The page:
Ours is the Power model. There are cheaper Pure and Progressive trim levels with smaller wheels, painted bumpers and less equipment, but as soon as we started enquiring, it became clear that UK buyers like the niceties such as our car’s 18in alloys, standard Merc 7-speed automatic transmission, various chrome body bits, folding mirrors, rain sensing wipers and top-spec climate control.
We decided to collect the pick-up from a dealership, choosing a new Merc place, Rygor Commercials in Gloucester, which was as classy as any new car dealership. We met two of the management team, Dominic Ilbury and Richard Morrissey, who unveiled our gleaming white machine (a nice touch). Dominic talked me through the controls and switches, very logically Mercedes.
Bearing in mind I’d never driven one of these big pick-ups before, the initial driving experience was surprisingly easy and reassuring. It felt like one of the taller SUVs, with a comfortable and well-equipped interior to match.
The X-Class will fit the average covered or underground car park and it’s not excessively wide, either. Even the wheelbase is only 233mm (less than a foot) longer than a Land Rover Discovery. The main thing you’ve got to cope with is the 5340mm overall length, yet even that isn’t turning out to be the bugbear I thought it might be.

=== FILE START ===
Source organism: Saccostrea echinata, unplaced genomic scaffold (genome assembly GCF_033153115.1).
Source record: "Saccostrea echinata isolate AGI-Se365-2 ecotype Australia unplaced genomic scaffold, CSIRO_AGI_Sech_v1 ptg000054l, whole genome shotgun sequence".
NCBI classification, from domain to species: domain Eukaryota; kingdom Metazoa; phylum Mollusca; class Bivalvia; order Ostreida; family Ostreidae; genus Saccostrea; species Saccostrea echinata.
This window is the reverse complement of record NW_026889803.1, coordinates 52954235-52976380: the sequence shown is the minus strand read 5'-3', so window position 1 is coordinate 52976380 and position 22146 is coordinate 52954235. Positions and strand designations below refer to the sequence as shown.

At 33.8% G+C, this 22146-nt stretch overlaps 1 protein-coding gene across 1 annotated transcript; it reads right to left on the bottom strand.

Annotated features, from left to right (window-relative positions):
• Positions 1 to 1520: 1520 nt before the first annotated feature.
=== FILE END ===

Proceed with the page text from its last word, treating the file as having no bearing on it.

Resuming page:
The Big X is only a few inches longer than the current crop of long-wheelbase luxury saloons (Jaguar’s XJ is typical at 5255mm). Even the turning circle’s just about okay.
The X-Class has a Nissan-Renault-sourced 2.3-litre four-cylinder engine that I reckoned might be a bit agricultural, but it’s a twin-turbo unit with 187bhp on tap, and at anything more than idle it’s torquey, commendably quiet and doesn’t vibrate more than any four-pot car.
In fact, one thing I’ve quickly come to depend on from the X-Class is smooth, quiet progress. The silky automatic ’box works perfectly with this engine, cruising like a saloon on motorways. It’ll even bolt quite well out of roundabouts if you insist, though acceleration times are modest.
The steering and handling take some getting used to. This is a body-on-frame machine, so there are body tremors over bumps you don’t expect at first. It’s light over the rear end, too, so even with the independent rear working well, there’s still an occasional tendency to wheel hop.
On the other hand, with such a long wheelbase, the X-Class does stay very flat. It rides bumps very quietly. The steering is light and there’s very little lost motion at the straight-ahead, but you can’t help thinking the capability of the rest of the chassis (it grips quite well and resists leaning) would benefit from faster steering around the centre.
Driving my first 1000 miles in the X-Class has been an entirely pleasant experience, and easier than I expected, what with the decent driving characteristics, a 530-mile touring range, fuel consumption running around 36-38mpg and a quiet mechanical package.